posters, notices, flyers and announcements.
leaving amazing bits and pieces and detritus behind.
and sharing them with you.
The canvas was prepped with cheese cloth, pumice gel and gesso. I was going for four semi-horizontal layers representing the sea, sand, hills and sky. Craft acrylics in greens, cream, medium browns and light blues were used. Palm trees were added, and xerox copies of temporary graves and disembarking soldiers were adhered with matte medium.
The cheesecloth clouds were coloured in with cream glaze
with a touch of denim blue.
The soldier's epitaph furls across the sky and sand. The entire canvas was spattered with the palette of colours.
A small wooden cross, made of broken coffee stirrers and twine,
provides the finishing touch.
I have no idea what's going on with the font size, style and placement - but after 6 attempts to fix it, I've given up - I do apologize for the inconsistency.
DULCE ET DECORUM EST
Bent double, like old beggars under sacks,
Knock-kneed, coughing like hags, we cursed through sludge,
Till on the haunting flares we turned our backs
And towards our distant rest began to trudge.
Men marched asleep. Many had lost their boots
But limped on, blood-shod. All went lame; all blind;
Drunk with fatigue; deaf even to the hoots
Of tired, outstripped Five-Nines that dropped behind.
Gas! Gas! Quick, boys! – An ecstasy of fumbling,
Fitting the clumsy helmets just in time;
But someone still was yelling out and stumbling,
And flound'ring like a man in fire or lime . . .
Dim, through the misty panes and thick green light,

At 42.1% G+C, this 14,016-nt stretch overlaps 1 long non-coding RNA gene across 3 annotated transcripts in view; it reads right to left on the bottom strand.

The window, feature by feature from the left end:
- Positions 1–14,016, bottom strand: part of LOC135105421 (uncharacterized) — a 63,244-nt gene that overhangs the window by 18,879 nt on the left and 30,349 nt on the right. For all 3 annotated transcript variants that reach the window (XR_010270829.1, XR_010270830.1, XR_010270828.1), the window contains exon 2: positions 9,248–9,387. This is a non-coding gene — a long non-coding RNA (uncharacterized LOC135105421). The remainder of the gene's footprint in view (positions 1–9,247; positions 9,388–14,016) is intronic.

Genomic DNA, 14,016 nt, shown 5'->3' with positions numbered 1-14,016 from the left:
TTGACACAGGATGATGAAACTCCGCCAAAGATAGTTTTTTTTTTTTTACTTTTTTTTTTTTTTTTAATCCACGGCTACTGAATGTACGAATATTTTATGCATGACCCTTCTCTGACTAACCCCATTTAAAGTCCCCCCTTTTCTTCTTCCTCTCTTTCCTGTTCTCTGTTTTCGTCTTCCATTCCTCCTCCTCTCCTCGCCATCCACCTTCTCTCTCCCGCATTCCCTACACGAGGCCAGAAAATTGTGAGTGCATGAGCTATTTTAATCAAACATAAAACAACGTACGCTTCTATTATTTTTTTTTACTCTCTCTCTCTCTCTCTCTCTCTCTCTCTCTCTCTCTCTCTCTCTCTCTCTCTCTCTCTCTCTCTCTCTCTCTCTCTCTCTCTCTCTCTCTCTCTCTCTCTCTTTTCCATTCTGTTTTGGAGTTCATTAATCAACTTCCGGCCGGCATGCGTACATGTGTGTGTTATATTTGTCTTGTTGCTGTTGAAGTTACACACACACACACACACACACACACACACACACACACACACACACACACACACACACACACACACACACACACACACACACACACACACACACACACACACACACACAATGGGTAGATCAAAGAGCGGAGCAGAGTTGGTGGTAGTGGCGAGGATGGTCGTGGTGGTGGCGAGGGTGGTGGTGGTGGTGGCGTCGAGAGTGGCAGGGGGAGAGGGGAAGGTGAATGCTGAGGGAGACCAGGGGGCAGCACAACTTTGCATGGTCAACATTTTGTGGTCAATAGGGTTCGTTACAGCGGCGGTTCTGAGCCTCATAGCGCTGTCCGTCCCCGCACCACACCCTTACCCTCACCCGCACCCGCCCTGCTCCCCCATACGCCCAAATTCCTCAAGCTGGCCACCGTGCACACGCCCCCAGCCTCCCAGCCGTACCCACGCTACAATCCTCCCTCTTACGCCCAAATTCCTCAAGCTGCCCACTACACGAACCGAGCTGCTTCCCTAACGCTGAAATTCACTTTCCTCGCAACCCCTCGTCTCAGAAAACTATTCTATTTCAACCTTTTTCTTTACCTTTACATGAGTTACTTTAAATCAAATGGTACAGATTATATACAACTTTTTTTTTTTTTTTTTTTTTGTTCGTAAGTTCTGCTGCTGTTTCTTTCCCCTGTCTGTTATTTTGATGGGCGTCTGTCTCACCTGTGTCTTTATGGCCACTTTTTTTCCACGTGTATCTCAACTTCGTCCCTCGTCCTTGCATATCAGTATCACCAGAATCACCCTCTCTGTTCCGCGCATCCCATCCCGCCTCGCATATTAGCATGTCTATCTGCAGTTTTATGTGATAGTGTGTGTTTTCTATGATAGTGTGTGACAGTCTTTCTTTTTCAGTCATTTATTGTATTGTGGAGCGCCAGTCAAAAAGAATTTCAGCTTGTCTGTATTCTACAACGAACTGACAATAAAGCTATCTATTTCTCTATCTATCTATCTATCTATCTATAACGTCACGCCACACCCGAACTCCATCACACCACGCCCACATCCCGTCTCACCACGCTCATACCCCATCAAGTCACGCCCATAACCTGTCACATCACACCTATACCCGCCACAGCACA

As under a green sea, I saw him drowning.
In all my dreams, before my helpless sight,
He plunges at me, guttering, choking, drowning.
If in some smothering dreams you too could pace
Behind the wagon that we flung him in,
And watch the white eyes writhing in his face,
His hanging face, like a devil's sick of sin;
If you could hear, at every jolt, the blood
Come gargling from the froth-corrupted lungs,
Obscene as cancer, bitter as the cud
Of vile, incurable sores on innocent tongues,
My friend, you would not tell with such high zest
To children ardent for some desperate glory,
The old Lie; Dulce et Decorum est
Pro patria mori.
I prepped the canvas with gesso, cheesecloth, and netting Acrylics in the colours of mud, smoke, and dead vegetation were splashed, spattered and dripped across the surface. Xerox copies of various WWI battles were coloured with water soluble oil pastels and adhered with matte medium.
Rusty bits and pieces of metal, old bullet casings, pieces of torn cloth, bits of brick and rock litter the canvas. As they littered the fields of Ypres, the Marne and Verdun, where men lay dying, with the echo of the guns overhead and "the old lie" whispered on the rising wind.